I'm in the process of making a small program to read the control input from a USB gamepad and send the commands to the quadcopter but first I wanted to make sure I got the UDP protocol right. Therefore, I wrote a small Python script that can be combined with airodump-ng and tcpdump in order to read what the phone app is sending to the quadcopter by UDP and translate the controllers axes readings into something a human can read. The source code is attached below:
import sys state=0 message="" yaw=0 roll=0 pitch=0 throttle=0 commands=0 err=0 n=0 for line in sys.stdin: if state==0: pos=line.find("0x0010:") if pos!=-1: message=line[(pos+39):(pos+43)]+line[(pos+44):(pos+48)] roll=int(line[(pos+41):(pos+43)],16) pitch=int(line[(pos+44):(pos+46)],16) throttle=int(line[(pos+46):(pos+48)],16) state=1 else: state=0 pos=line.find("0x0020:") if pos!=-1: message=message+line[(pos+9):(pos+13)]+line[(pos+14):(pos+18)] yaw=int(line[(pos+9):(pos+11)],16) commands=int(line[(pos+11):(pos+13)],16) err=int(line[(pos+13):(pos+15)],16) n=n+1 if n==10: #this is a little trick that only displays 1 out of 10 messages sys.stdout.write(message+" roll:"+str(roll)+" pitch:"+str(pitch)+" throttle:"+str(throttle)+" yaw:"+str(yaw)+" commands:"+format(commands,"08b")+" err:"+format(roll^pitch^throttle^yaw^commands,'x')+'\n') n=0In order for this to work, the following commands have to be executed first:
# airmon-ng start wlan0 # airodump-ng -c 2 mon0The first command puts the wifi adapter into monitor mode and creates the monitor interface. I'm not sure if this can work while the network-manager is running, so I stopped the network-manager beforehand using /etc/init.d/network-manager stop (under Debian). The second command above starts sniffing the traffic in the wifi channel #2. At this point I would turn on the quadcopter, connect my phone to the quadcopter's wifi network and start the jjrc app and the bsid of the quadcopter should appear in the terminal where airodump is running. It will look like this:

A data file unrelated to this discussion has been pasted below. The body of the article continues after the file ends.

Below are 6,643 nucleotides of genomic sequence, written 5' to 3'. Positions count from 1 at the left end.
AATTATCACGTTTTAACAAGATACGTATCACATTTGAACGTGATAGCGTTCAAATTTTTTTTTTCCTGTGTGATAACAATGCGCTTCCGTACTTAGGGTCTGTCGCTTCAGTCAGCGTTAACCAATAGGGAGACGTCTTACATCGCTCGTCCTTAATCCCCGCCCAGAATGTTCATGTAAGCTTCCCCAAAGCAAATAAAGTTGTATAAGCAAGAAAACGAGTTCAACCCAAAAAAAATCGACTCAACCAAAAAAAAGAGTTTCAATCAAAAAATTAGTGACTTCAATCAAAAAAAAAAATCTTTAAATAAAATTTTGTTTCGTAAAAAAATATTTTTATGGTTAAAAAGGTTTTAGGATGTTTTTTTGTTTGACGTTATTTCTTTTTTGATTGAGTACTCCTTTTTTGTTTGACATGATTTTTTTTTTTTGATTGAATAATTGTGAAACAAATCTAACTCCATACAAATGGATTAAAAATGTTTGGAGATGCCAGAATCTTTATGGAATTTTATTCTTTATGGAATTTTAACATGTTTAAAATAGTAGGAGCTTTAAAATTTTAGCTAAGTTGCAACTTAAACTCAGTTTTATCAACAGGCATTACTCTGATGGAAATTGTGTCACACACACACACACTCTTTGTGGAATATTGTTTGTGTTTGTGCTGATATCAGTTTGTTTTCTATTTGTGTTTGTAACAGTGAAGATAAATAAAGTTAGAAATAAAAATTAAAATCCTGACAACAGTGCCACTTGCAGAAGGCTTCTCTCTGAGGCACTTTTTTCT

CH 2 ][ Elapsed: 1 min ][ 2017-02-19 18:58 ][ WPA handshake: 42:D1:A4:C1:E5:A2 BSSID PWR RXQ Beacons #Data, #/s CH MB ENC CIPHER AUTH ESSID 01:C0:06:40:B2:32 -37 0 554 4901 0 2 54e. OPN JJRC-A21494F A4:E7:22:14:5B:CD -48 26 610 2 0 1 54e WPA2 CCMP PSK BTHub6-RFPMThe next thing to do is to start tcpdump and pass the UDP traffic between the phone and the quadcopter to my python script:
# tcpdump -i 2 udp dst port 8895 -x -l | python ./my_script.pyThis should produce an output that looks like this:
66807f0180007e99 roll:128 pitch:127 throttle:1 yaw:128 commands:00000000 err:7e 6667640180008299 roll:103 pitch:100 throttle:1 yaw:128 commands:00000000 err:82 6665630180008799 roll:101 pitch:99 throttle:1 yaw:128 commands:00000000 err:87 6665630180008799 roll:101 pitch:99 throttle:1 yaw:128 commands:00000000 err:87 66807f0080007f99 roll:128 pitch:127 throttle:0 yaw:128 commands:00000000 err:7f 66807f0080007f99 roll:128 pitch:127 throttle:0 yaw:128 commands:00000000 err:7f 66807f0080007f99 roll:128 pitch:127 throttle:0 yaw:128 commands:00000000 err:7f 66a6770080005199 roll:166 pitch:119 throttle:0 yaw:128 commands:00000000 err:51 66a6770080005199 roll:166 pitch:119 throttle:0 yaw:128 commands:00000000 err:51 6671620080009399 roll:113 pitch:98 throttle:0 yaw:128 commands:00000000 err:93 666b840080006f99 roll:107 pitch:132 throttle:0 yaw:128 commands:00000000 err:6f 66978e0080009999 roll:151 pitch:142 throttle:0 yaw:128 commands:00000000 err:99 66807f0080007f99 roll:128 pitch:127 throttle:0 yaw:128 commands:00000000 err:7f 66807f0080007f99 roll:128 pitch:127 throttle:0 yaw:128 commands:00000000 err:7fBy the way, I found out that the difference between the 30%, 60% and 100% settings in the app is the range of the roll and pitch control inputs one gets, they go from 1 to 255 when in 100% mode, from 68 to 187 in 60% mode and from 88 to 167 in the 30% mode. The throttle and yaw controllers are unaffected by the 30/60/100 mode setting.